Vaccines.

They seem to be the world’s main point of conversation. When the Pfizer-BioNTech COVID-19 Vaccine was approved by FDA on Aug. 23, opinions on vaccine mandates rose in volume all over social media to voice either their concern or their advocacy.

As we live in an increasingly polarized society, science and vaccines are have entered the political battleground. Conservatives' claims against COVID-19 and vaccinations turned an extremely infectious illness into a topic up for debate.

According to an NPR report, 17 out of 18 states with the lowest vaccination rates voted for President Donald Trump. Although notable right-wing senators like Lindsey Graham, R-S.C., and Mitch McConnell, R-Ky, endorse vaccines, as of Aug. 2 the percentage of Americans with at least one vaccine shot is still only 58.1%, per the CDC.

The Pfizer vaccine, which will now be marketed under the trade name, Comirnaty (koe-mir’-na-tee), is now FDA approved for individuals 16 years or older.

But what does this mean for mandated vaccines? We can’t be sure, but based on recent news we could be headed in that direction.

Republican-nominated Supreme Court Justice, Amy Coney Barrett, who was the sole Justice to hear the 7th Circuit Court hearing, recently refused to block Indiana University’s vaccine mandate. This was a shock amongst her Republican audience and a vote that shows hope

for how the court will handle potential state mandate situations.

As in accordance with the religious freedom granted in the First Amendment, established religious exemptions of vaccines are respected. We see that reflected in GU’s vaccine mandate.

Since the FDA’s decision organizations like the Pentagon, CVS, the State University of New York system and the New York City school system, among others have established vaccine mandates. According to the "New York Times," the defense secretary recently announced that all active-duty troops will be required to be vaccinated, saying they will send out specific vaccination guidelines to the 1.4 million service members soon.

More universities are placing the COVID-19 vaccine on their mandatory immunization list, like the University of Minnesota and the State University of New York systems. While college students are not the most at-risk of contracting the virus, these are big steps in vaccinating the population to hopefully prevent more variations from developing.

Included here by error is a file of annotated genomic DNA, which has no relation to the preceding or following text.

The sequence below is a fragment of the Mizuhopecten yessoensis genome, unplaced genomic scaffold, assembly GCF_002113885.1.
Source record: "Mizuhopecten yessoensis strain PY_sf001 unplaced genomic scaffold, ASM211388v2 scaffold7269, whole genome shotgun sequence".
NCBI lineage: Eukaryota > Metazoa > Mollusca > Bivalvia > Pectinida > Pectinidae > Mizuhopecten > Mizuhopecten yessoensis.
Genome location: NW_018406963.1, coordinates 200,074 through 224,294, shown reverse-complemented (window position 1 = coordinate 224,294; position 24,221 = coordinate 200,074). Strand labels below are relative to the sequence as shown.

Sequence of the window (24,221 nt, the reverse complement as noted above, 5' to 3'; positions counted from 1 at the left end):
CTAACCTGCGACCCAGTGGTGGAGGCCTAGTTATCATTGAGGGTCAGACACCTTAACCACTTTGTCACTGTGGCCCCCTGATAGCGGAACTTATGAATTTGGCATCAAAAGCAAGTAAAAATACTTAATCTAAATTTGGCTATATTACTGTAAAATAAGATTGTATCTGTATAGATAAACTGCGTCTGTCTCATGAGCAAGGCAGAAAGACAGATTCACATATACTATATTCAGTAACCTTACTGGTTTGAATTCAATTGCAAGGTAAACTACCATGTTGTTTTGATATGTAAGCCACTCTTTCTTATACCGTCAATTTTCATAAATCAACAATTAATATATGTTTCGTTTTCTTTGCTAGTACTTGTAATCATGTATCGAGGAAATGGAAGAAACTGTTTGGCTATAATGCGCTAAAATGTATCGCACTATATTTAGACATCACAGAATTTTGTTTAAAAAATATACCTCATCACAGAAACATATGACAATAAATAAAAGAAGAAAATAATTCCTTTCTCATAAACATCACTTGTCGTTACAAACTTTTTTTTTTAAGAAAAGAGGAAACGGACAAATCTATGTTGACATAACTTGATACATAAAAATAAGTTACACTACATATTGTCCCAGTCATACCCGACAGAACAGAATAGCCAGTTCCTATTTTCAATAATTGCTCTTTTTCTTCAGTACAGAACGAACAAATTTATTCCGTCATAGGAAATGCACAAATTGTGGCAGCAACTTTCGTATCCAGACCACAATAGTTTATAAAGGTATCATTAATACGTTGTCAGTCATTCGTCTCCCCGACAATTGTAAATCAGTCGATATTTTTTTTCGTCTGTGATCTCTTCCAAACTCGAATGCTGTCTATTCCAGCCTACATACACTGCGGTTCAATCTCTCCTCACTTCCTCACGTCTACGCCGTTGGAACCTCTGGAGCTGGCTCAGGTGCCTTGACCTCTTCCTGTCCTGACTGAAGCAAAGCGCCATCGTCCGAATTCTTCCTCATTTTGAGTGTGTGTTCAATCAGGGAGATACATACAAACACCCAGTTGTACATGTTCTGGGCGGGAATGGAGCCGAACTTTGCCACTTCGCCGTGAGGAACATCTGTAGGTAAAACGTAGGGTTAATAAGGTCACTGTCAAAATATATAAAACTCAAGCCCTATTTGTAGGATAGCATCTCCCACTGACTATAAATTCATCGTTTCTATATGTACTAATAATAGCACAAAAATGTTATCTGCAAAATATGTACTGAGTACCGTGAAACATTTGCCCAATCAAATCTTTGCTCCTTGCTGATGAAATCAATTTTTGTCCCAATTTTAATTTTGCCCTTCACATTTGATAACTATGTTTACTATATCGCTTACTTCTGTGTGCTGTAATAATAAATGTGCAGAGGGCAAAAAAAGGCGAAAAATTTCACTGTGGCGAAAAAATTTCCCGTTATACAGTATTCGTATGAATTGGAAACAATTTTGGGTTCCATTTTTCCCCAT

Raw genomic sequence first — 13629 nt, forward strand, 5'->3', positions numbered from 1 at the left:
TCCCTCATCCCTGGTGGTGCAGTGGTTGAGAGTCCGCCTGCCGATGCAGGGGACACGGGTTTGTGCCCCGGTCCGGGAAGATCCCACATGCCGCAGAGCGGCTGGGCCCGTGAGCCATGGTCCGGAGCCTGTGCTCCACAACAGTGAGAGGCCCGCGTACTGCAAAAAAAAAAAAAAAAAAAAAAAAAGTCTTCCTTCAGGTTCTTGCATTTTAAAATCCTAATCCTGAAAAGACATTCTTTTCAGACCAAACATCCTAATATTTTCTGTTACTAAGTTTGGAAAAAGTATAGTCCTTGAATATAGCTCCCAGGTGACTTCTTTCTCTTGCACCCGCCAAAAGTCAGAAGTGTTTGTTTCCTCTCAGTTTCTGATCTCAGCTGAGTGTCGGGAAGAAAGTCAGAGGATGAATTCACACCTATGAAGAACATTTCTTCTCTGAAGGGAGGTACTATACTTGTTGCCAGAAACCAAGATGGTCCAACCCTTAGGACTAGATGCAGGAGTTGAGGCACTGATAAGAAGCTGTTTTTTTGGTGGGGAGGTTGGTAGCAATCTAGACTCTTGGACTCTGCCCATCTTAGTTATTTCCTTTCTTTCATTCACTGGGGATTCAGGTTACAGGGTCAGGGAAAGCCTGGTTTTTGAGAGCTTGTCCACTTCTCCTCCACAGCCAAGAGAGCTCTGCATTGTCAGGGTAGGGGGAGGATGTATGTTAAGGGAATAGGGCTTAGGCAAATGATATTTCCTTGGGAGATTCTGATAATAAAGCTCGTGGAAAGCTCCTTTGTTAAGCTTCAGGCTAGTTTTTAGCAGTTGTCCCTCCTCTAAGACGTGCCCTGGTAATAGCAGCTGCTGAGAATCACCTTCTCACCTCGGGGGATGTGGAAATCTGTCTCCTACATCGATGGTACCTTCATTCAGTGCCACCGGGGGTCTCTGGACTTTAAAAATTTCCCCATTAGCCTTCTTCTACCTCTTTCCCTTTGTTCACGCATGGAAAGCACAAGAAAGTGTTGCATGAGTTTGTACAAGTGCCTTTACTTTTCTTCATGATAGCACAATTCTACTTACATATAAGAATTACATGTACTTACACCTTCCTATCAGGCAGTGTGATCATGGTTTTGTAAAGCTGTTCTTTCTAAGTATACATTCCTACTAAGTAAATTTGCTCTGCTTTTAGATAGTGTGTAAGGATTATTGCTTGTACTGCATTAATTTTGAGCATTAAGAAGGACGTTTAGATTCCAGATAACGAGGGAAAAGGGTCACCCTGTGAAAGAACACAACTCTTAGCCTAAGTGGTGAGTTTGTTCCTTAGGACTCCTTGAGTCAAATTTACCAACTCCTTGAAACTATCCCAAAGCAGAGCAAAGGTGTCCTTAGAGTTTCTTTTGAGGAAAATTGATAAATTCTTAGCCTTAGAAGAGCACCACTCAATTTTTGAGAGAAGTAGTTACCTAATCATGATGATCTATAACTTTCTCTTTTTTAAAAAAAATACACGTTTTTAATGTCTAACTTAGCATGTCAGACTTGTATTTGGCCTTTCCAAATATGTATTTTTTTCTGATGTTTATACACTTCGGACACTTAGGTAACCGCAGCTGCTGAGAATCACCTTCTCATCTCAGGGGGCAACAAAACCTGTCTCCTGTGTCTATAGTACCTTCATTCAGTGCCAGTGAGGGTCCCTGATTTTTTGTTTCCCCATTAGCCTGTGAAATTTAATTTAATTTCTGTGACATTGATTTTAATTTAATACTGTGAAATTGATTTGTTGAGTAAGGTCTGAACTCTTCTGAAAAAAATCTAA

Medical practitioners are losing patience with those who are unvaccinated, as they are about 29 times more likely to be hospitalized with COVID-19 than those
who are fully vaccinated, according to a CDC study released on Aug. 24. After almost a year and a half of this pandemic, I’m surprised more essential workers haven’t quit.

Doctors and nurses are losing hope. Social media
is rampant with text posts describing doctors’ requests for those who are eligible to get vaccinated. Posts from people who haven't been vaccinated against COVID-19 because they thought they were healthy or had already had it suddenly were violently ill or losing loved ones themselves.

I got vaccinated as soon as I could and helped my non-technology-savvy family members find

appointments for themselves, because to be able to receive the vaccine and reject that opportunity is selfish. Across the world, people are dying from COVID-19 and are unable to have access to the vaccines. The U.S. can vaccinate its entire population if it wants to, but some still reject it.

To be able to receive the vaccine, reject it, get sick and use hospital time and money is selfish. The unvaccinated are taking beds away from those who are having non- COVID-19 related issues like strokes, seizures, heart attacks, etc. In Spokane, Sacred Heart and Holy Family hospitals have stopped elective surgeries as they face
a spike in COVID-19 patients and lose I.C.U. bed availability.

If not for yourself because you are healthy, think of those who cannot be vaccinated. Children are being infected at a higher rate with the return to in-person schools and the FDA has not yet approved the use of the vaccine in those over the age of 12.

“After declining in early summer, child cases have increased exponentially, with over a four-fold increase the past month, rising from about 38,000 cases the week ending July 22 to 180,000 the past week,” said the American Academy of Pediatrics in a Aug. 19 report.

It took my 9-year-old cousin five days at his public elementary school to be exposed, and my aunt has received the required COVID-19 notification from the principal every single day. With the eviction moratorium recently being overturned by the Supreme Court, parents have even less of an ability to home-school their child if they are afraid of their child getting sick. Otherwise, they have to trust their school system.

We have the power to change the tide of the coronavirus if we get vaccinated. Herd immunity is possible if we get vaccinated. We have the ability to change our current situation, and it pains me that our politicized society has turned doing something for the common good into something ugly.

Sydney Fluker is an A&E editor. Follow her on Twitter: @sydneymfluker.